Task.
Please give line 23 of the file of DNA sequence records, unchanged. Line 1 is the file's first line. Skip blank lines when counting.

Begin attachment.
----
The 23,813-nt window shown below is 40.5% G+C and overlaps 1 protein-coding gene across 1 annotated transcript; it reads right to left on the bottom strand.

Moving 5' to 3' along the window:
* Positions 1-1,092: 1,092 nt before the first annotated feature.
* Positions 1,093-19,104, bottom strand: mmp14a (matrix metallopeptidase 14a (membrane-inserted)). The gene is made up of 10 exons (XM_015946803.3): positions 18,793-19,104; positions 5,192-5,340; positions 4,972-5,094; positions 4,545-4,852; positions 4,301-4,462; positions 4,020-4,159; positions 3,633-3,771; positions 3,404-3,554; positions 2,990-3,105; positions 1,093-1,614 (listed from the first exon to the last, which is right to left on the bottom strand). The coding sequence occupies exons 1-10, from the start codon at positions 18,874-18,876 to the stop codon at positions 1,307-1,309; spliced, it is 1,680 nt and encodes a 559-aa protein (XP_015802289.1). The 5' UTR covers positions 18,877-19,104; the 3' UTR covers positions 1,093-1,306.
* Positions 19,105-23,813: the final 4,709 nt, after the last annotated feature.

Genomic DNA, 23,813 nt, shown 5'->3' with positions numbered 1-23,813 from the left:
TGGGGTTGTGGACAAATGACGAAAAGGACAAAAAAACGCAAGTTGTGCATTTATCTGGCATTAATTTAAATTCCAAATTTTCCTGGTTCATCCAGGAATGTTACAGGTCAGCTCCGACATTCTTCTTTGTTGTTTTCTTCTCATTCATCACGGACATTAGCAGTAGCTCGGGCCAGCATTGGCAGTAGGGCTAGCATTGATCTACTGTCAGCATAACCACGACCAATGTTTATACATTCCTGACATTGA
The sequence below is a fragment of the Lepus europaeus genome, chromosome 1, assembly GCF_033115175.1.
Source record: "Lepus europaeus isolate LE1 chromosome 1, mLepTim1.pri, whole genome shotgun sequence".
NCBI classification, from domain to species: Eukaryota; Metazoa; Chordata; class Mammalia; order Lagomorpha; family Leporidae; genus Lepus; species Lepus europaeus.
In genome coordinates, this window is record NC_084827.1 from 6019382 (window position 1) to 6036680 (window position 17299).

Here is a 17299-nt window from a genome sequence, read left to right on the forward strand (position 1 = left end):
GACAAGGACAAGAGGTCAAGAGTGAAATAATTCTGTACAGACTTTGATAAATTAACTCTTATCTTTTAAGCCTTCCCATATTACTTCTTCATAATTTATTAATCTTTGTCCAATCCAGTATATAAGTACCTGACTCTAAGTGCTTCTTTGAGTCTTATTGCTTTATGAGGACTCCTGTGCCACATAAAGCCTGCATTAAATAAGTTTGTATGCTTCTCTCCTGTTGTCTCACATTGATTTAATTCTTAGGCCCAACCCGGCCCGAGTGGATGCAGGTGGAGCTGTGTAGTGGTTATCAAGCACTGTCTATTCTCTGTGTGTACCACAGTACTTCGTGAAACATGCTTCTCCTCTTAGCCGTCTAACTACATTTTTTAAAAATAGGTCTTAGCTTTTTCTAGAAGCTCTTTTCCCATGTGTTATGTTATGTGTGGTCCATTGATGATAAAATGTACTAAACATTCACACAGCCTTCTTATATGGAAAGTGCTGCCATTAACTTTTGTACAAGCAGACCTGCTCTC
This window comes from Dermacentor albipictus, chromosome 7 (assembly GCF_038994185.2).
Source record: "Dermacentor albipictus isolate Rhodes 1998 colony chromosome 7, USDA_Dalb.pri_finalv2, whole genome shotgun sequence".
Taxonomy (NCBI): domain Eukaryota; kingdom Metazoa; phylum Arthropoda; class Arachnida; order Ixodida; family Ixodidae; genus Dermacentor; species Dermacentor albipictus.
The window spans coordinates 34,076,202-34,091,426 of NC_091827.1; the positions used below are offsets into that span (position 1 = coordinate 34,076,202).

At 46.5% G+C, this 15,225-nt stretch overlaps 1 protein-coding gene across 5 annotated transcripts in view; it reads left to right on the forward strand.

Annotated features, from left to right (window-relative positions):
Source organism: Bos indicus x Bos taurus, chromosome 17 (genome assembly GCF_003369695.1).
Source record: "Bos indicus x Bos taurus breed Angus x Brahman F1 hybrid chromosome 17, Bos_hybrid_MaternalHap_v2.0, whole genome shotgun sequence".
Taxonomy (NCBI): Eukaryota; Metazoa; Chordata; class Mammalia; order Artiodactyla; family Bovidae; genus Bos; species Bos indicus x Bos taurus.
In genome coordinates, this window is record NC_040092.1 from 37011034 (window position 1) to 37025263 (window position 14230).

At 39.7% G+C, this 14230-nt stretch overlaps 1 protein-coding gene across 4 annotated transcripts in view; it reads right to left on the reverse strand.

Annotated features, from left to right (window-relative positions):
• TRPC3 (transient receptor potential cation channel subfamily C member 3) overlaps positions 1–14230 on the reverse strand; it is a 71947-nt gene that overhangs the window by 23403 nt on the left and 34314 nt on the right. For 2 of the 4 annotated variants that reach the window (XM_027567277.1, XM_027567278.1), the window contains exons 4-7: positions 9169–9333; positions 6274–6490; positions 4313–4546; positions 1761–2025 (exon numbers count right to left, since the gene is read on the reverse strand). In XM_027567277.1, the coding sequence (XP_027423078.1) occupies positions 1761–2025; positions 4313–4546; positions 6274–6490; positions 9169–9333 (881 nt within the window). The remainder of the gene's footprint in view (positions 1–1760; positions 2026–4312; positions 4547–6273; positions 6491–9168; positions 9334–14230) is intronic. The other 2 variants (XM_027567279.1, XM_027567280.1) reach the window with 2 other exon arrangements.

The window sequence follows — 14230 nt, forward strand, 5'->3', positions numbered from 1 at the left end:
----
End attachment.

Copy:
In genome coordinates, this window is record NC_040092.1 from 37011034 (window position 1) to 37025263 (window position 14230).